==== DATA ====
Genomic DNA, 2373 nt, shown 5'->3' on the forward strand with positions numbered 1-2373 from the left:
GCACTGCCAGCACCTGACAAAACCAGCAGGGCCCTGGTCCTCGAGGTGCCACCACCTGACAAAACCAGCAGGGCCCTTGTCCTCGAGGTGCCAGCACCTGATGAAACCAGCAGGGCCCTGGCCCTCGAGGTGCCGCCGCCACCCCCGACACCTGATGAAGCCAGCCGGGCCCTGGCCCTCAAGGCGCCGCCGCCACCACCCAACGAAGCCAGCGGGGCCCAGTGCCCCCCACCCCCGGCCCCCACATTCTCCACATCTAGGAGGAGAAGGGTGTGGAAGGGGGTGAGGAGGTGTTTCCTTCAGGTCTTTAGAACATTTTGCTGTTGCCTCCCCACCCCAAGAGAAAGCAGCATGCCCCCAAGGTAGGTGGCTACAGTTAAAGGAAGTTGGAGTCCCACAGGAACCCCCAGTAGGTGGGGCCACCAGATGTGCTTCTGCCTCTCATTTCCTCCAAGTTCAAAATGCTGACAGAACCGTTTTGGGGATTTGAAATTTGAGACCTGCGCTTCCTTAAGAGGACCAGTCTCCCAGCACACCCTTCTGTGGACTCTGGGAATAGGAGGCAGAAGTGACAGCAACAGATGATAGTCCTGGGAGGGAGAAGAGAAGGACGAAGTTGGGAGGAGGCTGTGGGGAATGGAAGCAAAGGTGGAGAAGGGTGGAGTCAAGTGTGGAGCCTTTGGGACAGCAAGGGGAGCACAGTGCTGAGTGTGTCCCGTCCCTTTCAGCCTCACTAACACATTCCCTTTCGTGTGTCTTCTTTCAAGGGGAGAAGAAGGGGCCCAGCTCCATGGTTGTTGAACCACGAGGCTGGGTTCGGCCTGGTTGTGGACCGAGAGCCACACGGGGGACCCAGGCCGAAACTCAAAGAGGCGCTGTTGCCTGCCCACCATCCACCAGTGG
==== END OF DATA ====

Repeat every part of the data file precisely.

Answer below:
Genomic DNA, 2373 nt, shown 5'->3' on the forward strand with positions numbered 1-2373 from the left:
GCACTGCCAGCACCTGACAAAACCAGCAGGGCCCTGGTCCTCGAGGTGCCACCACCTGACAAAACCAGCAGGGCCCTTGTCCTCGAGGTGCCAGCACCTGATGAAACCAGCAGGGCCCTGGCCCTCGAGGTGCCGCCGCCACCCCCGACACCTGATGAAGCCAGCCGGGCCCTGGCCCTCAAGGCGCCGCCGCCACCACCCAACGAAGCCAGCGGGGCCCAGTGCCCCCCACCCCCGGCCCCCACATTCTCCACATCTAGGAGGAGAAGGGTGTGGAAGGGGGTGAGGAGGTGTTTCCTTCAGGTCTTTAGAACATTTTGCTGTTGCCTCCCCACCCCAAGAGAAAGCAGCATGCCCCCAAGGTAGGTGGCTACAGTTAAAGGAAGTTGGAGTCCCACAGGAACCCCCAGTAGGTGGGGCCACCAGATGTGCTTCTGCCTCTCATTTCCTCCAAGTTCAAAATGCTGACAGAACCGTTTTGGGGATTTGAAATTTGAGACCTGCGCTTCCTTAAGAGGACCAGTCTCCCAGCACACCCTTCTGTGGACTCTGGGAATAGGAGGCAGAAGTGACAGCAACAGATGATAGTCCTGGGAGGGAGAAGAGAAGGACGAAGTTGGGAGGAGGCTGTGGGGAATGGAAGCAAAGGTGGAGAAGGGTGGAGTCAAGTGTGGAGCCTTTGGGACAGCAAGGGGAGCACAGTGCTGAGTGTGTCCCGTCCCTTTCAGCCTCACTAACACATTCCCTTTCGTGTGTCTTCTTTCAAGGGGAGAAGAAGGGGCCCAGCTCCATGGTTGTTGAACCACGAGGCTGGGTTCGGCCTGGTTGTGGACCGAGAGCCACACGGGGGACCCAGGCCGAAACTCAAAGAGGCGCTGTTGCCTGCCCACCATCCACCAGTGG